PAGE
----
The tension between private property rights and right to traverse safely the national airspace was resolved during the formative days of manned aviation. The issue is now arising in the context of unmanned aircraft, also known as “drones.” Plaintiff seeks a declaratory judgment from this Court to resolve that tension and define clearly the rights of aircraft operators and property owners.
… the Plaintiff seeks the following declaratory judgment:
(A) An unmanned aircraft is an “aircraft” according to Federal law.
(B) An unmanned aircraft operating in Class G airspace in the manner alleged above is operating in “navigable airspace” within the exclusive jurisdiction of the United States.
(C) That Plaintiff was operating his unmanned aircraft in the navigable airspace within the exclusive jurisdiction of the United States and not within Defendant’s property…
Are Unmanned Aircraft Aircraft?
On this question, the experts remain divided. The FAA has clearly stated that they are, but is currently being challenged on the issue by the American Model Aircraft Association (AMA) and other industry groups. The FAA is firm on the point; in fact, they have based their response to critics of the drone registration on it, stating that drone registration is not a new law, merely an adjustment of an old law which requires all aircraft to be registered, stating: “As previously addressed, Public Law 112-95 identifies model aircraft as aircraft and as such, the existing statutory aircraft registration requirements implemented by part 47 apply.”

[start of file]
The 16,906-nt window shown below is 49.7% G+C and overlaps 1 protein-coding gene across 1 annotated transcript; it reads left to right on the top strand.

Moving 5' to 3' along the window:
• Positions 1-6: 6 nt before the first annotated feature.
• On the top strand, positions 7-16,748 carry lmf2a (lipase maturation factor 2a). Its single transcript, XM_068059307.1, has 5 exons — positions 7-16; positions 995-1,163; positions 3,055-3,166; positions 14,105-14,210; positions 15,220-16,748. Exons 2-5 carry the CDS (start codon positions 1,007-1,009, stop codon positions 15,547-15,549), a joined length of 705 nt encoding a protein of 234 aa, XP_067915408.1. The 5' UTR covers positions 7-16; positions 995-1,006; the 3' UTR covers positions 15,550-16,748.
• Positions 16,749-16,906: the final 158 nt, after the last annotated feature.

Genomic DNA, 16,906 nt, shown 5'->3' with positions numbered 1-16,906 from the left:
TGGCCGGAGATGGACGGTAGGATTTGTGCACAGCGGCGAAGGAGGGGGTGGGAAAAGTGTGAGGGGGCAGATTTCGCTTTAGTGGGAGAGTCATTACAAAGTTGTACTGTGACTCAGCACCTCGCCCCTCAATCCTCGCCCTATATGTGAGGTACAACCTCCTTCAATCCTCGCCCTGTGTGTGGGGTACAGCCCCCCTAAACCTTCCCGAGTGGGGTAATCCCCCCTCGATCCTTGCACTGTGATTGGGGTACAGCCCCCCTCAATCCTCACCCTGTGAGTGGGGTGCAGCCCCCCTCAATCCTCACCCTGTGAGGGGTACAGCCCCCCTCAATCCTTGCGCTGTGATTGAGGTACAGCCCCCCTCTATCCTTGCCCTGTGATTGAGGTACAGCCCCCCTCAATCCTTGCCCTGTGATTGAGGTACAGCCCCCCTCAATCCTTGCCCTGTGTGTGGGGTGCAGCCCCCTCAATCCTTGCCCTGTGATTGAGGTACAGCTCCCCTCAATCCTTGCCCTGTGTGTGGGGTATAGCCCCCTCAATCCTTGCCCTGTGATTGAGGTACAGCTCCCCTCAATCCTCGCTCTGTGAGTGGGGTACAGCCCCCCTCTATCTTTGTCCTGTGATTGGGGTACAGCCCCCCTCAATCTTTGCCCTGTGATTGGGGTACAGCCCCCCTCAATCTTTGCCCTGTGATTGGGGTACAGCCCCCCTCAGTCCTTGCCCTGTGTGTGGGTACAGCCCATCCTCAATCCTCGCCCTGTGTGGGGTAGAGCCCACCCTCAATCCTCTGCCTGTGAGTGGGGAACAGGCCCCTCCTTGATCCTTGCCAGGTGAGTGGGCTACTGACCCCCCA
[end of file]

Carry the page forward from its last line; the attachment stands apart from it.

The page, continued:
If the judge in Mr. Boggs suit rules that model aircraft are aircraft (and that drones are model aircraft) that will be good news for Mr. Boggs’ team; as this is a central argument for their case: